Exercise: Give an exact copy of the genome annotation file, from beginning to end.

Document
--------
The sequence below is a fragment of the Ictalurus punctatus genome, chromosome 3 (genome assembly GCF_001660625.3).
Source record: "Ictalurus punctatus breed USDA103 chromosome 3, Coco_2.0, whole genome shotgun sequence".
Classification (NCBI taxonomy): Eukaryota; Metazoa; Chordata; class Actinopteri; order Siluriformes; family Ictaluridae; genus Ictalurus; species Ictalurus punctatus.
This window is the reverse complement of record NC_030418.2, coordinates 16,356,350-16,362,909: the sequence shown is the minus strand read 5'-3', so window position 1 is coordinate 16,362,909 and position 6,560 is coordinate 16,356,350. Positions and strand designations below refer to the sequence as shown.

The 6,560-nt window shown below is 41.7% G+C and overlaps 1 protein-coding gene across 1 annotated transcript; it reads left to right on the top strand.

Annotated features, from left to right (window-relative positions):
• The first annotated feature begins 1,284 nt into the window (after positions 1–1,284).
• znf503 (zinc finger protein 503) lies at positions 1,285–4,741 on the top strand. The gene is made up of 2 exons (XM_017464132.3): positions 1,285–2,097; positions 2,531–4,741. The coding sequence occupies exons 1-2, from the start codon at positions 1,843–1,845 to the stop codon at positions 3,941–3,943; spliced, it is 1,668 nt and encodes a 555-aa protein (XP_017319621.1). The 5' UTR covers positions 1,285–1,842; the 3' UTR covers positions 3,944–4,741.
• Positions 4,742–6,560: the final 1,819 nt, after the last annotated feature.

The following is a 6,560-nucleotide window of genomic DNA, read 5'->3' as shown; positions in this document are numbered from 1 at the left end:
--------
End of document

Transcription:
The sequence below is a fragment of the Ictalurus punctatus genome, chromosome 3 (genome assembly GCF_001660625.3).
Source record: "Ictalurus punctatus breed USDA103 chromosome 3, Coco_2.0, whole genome shotgun sequence".
Classification (NCBI taxonomy): Eukaryota; Metazoa; Chordata; class Actinopteri; order Siluriformes; family Ictaluridae; genus Ictalurus; species Ictalurus punctatus.
This window is the reverse complement of record NC_030418.2, coordinates 16,356,350-16,362,909: the sequence shown is the minus strand read 5'-3', so window position 1 is coordinate 16,362,909 and position 6,560 is coordinate 16,356,350. Positions and strand designations below refer to the sequence as shown.

The 6,560-nt window shown below is 41.7% G+C and overlaps 1 protein-coding gene across 1 annotated transcript; it reads left to right on the top strand.

Annotated features, from left to right (window-relative positions):
• The first annotated feature begins 1,284 nt into the window (after positions 1–1,284).
• znf503 (zinc finger protein 503) lies at positions 1,285–4,741 on the top strand. The gene is made up of 2 exons (XM_017464132.3): positions 1,285–2,097; positions 2,531–4,741. The coding sequence occupies exons 1-2, from the start codon at positions 1,843–1,845 to the stop codon at positions 3,941–3,943; spliced, it is 1,668 nt and encodes a 555-aa protein (XP_017319621.1). The 5' UTR covers positions 1,285–1,842; the 3' UTR covers positions 3,944–4,741.
• Positions 4,742–6,560: the final 1,819 nt, after the last annotated feature.

The following is a 6,560-nucleotide window of genomic DNA, read 5'->3' as shown; positions in this document are numbered from 1 at the left end: